Yet more than anything else, the device symbolizes Microsoft's vision for Windows 10, the software maker's upcoming operating system overhaul designed to power devices of all types, including the Surface Hub. Microsoft no longer cares what device you use or even what underlying software powers that device. It only cares whether you or the company you work for prefers to do its most important work on Microsoft-made software.

Microsoft is billing the Surface Hub as a device for on-the-fly inspiration and collaboration, either with a stylus or just with your hands. Microsoft

The Surface Hub will let any device, including Android smartphones and Apple iPad tablets, communicate with it to share files, log in to a conference call or mirror whatever is on the device's screen. It will also run so-called Windows 10 universal apps, meaning any piece of software in Microsoft's enterprise app store will be useable on the Hub. App makers can further optimize the program to make use of the larger screen and multiple touch inputs as well.

"We can't tell people, 'Please change your device if you want to collaborate,'" said Hayete Gallot, a senior director on the Surface Hub team. "For us, it's important for people who have never seen Microsoft software. We want to make sure they use our stuff."

In that sense, the Surface Hub is another avenue by way of which Microsoft can make it easier to use, return to and rely on its software -- whether you're using the Outlook email app, Skype videoconferencing software or its traditional Office products.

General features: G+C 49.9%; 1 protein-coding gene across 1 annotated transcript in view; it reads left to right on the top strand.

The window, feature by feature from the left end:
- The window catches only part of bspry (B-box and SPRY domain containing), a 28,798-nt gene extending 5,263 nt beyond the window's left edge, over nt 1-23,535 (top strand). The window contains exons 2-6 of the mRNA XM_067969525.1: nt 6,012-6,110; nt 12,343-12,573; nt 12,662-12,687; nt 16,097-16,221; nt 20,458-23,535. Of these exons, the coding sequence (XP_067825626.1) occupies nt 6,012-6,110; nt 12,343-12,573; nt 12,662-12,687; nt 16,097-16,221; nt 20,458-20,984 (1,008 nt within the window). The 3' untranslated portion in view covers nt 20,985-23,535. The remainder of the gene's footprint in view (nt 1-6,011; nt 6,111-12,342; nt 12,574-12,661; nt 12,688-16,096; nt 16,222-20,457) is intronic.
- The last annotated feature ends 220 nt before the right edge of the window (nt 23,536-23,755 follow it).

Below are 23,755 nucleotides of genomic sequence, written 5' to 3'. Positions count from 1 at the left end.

Sure, a $20,000, 84-inch touchscreen monitor is a bit of an excessive way to make that point, but Microsoft has practical business plans for the Surface Hub.

Gallot says that the collective cost for a projector, high-resolution display, audio and video conferencing system, and other necessary equipment for modern business meetings averages around $38,000. For $20,000 or as low as $7,000, Microsoft wants to offer businesses one device that does all of it.

Microsoft says it is also working with the makers of corporate-grade lighting and sound systems to ensure the Surface Hub can be integrated into already-existing conference room setups that are wired to a building's utilities.

One concern, however, is how many customers may be willing to bring the Surface Hub into the fold. It may cut costs and introduce a vast number of software shortcuts to starting meetings faster and collaborating more easily. But large operations cannot easily turnover entire conference room setups or simply replace existing technology that many employees are familiar with to put in Microsoft's device.

Microsoft says it is working with a large number of suppliers and contractors that businesses go to when they need to upgrade building technology or when designing a new space from scratch. The goal is to make the Surface Hub an attractive option that's pitched to companies.

Yet for Microsoft, the mission goes deeper.

"With this, we think we can be as transformative for group productivity as Windows was for individual people," Gallot said.